As discussed previously, this is my weekly Twitter roundup. Note that tweets of articles generally include header images from the articles, which are not included here unless they happen to be available under a free license. Most are not. But I now add most of my commentary here, where I’m not restricted by the message length.

diagrams showing the division of the day and of the week

I also don’t generally attach pictures to posts with quotations.

9:01 – Mon 18 May 2020

Understandable But Nonetheless Troubling: Facebook’s Ban On In-Person Events from the Electronic Frontier Foundation

…seems to incorporate gatherings that are discouraged though not legally prohibited.

A big part of why I posted the article was because of the reference to the Santa Clara Principles a bare-bones moderation-transparency policy that isn’t nearly as well known as it should be. I also very much appreciate the nuance of “this is probably necessary for legitimate reasons, but still something that needs to be watched.”

12:02 – Mon 18 May 2020

Our apparently casual question has led us to an interesting reflection that the history of the Far East is not without lessons of serious value to the student of comparative history.

Kan’ichi Asakawa

I wasn’t able to skim more than a couple of chapters, but Asakawa’s book looks very interesting for people who are interested in the topic.

9:04 – Tue 19 May 2020

Credit card companies are tracking shoppers like never before: Inside the next phase of surveillance capitalism from Fast Company

Over the past decade, consumer purchases have quietly become one of the most sought-after and lucrative data sets, used by Wall Street and Madison Avenue alike to infer shoppers’ tastes, budgets, and plans.

Obviously, as stores re-open and the virus spreads again, forcing another round of closures (even as most states still haven’t gotten to anything like a decline), this is going to be increasingly difficult to navigate.

12:01 – Tue 19 May 2020

Milky night;

Through the resting trees

A petal—


Jun Fujita

9:02 – Wed 20 May 2020

Federal Whistleblower Says Boss Pushed Him to Purchase Drugs That Hadn’t Been Tested in Humans from The Intercept

…Bright faced pressure not just from lobbyists, but also from Kadlec and others on his staff…

12:04 – Wed 20 May 2020

Between memory and reality there are awkward discrepancies.

Eileen Chang (張煐)

9:05 – Thu 21 May 2020

‘A Nightmare Scenario’: Coronavirus Has Reached the World’s Biggest Refugee Settlement from VICE

…almost impossible to contain an outbreak in the sprawling mass of 34 camps, which are home to about 855,000 Rohingya Muslims, most of whom arrived after fleeing a wave of genocidal violence…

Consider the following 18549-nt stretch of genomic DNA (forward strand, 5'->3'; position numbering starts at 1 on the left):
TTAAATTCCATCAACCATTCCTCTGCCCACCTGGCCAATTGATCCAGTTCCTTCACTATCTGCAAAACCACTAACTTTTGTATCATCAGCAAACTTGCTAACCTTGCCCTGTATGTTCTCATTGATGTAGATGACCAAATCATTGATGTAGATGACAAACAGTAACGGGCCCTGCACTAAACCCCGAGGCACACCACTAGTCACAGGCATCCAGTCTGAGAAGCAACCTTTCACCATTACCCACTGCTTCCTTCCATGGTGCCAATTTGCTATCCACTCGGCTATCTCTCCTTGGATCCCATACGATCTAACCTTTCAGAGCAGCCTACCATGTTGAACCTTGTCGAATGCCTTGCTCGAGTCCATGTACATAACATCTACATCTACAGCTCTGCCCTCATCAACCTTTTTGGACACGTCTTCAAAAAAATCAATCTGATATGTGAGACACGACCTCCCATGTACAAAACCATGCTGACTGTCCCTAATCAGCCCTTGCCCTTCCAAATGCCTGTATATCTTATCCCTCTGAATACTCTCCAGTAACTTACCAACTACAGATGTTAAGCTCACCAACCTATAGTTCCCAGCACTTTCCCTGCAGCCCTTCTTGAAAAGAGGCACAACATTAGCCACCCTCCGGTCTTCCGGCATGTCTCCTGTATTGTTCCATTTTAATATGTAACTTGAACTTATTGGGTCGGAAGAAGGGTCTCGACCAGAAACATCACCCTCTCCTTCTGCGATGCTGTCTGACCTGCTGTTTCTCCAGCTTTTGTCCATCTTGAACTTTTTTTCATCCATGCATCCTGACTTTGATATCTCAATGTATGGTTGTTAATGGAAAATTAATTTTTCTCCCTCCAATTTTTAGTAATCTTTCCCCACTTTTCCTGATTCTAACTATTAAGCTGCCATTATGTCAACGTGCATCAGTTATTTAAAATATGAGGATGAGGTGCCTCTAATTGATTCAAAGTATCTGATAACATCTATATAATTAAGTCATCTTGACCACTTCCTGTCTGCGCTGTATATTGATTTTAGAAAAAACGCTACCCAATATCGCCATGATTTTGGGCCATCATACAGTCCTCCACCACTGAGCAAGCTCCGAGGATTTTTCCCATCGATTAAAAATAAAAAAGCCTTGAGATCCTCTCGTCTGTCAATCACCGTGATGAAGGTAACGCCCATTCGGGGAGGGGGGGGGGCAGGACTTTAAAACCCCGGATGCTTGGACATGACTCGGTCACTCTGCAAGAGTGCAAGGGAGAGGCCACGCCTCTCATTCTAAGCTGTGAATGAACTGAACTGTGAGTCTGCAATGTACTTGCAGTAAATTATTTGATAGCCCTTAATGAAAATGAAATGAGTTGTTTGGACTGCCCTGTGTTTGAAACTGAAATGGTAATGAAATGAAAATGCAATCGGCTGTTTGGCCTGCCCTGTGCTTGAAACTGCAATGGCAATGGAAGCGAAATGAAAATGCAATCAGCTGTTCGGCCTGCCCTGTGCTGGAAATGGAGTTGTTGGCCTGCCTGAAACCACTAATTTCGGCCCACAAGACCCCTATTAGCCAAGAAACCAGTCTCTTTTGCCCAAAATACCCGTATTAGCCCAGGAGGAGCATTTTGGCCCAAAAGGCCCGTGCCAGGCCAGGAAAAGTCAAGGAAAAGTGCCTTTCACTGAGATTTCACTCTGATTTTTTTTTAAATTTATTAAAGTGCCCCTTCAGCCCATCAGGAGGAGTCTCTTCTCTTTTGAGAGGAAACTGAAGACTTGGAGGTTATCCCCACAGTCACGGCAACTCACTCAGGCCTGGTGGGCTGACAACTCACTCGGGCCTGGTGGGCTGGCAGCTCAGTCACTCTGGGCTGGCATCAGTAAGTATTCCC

12:03 – Thu 21 May 2020

The hour is black, my road unbuilt;

My beggar’s song

I cannot sing; yet, thou knowest,

For thy love I long!

Dhan Gopal Mukerji

9:03 – Fri 22 May 2020

Traits we can’t see can help us find stuff in clutter from Futurity

Guo and the team found that participants implicitly used the hardness distinction to locate a target more quickly, even though none reported being aware that hardness was relevant.

12:05 – Fri 22 May 2020

Did not the sages of old teach that man is man only because of his possession of the ethical concept? Did they have any ethical sense at all?

Soh Jaipil

At this point, I need to point out that we have done an absolutely atrocious job of documenting Asian Americans in the United States, coming to light as I’ve tried to keep quotes in some relation to Asian and Pacific Islander American Heritage Month. Soh is an excellent example. The man was a political activist, a doctor, a newspaper publisher, and the token Asian quoted in regional stories about Asian matters, but the above was the only statement I can find him recorded as saying.

It doesn’t bode well for the final week of the month, I’ll tell you that much.


Because it accidentally became a tradition early on in the life of the blog, here’s a sixth article that didn’t fit into the week, but too weird to not mention.

Someone at the CDC Leaked Another Pandemic Plan the White House Doesn’t Want You to See from VICE

The guide says, for example, that states and local governments should be coordinating travel patterns, saying they will “impact efforts to reduce community transmission.”

I believe this makes a total of three plans (that we know of) that the administration chose to ignore in favor of watching a hundred thousand Americans die.

Focusing the recovery on green infrastructure could create millions of jobs from Fast Company

Until COVID-19 hit, the energy efficiency sector was the largest job creator in energy, employing at least 2.4 million people as of 2019 (the coal industry, by contrast, employed around 70,000 people.)

I can’t find a link, but I’m also hearing that solar energy prices are (or were) about to jump below the cheapest coal/oil energy rates, even as the tax incentives expire.

Credits: Header image is Circular diagrams showing the division of the day and of the week from a manuscript drafted during the Carolingian Dynasty.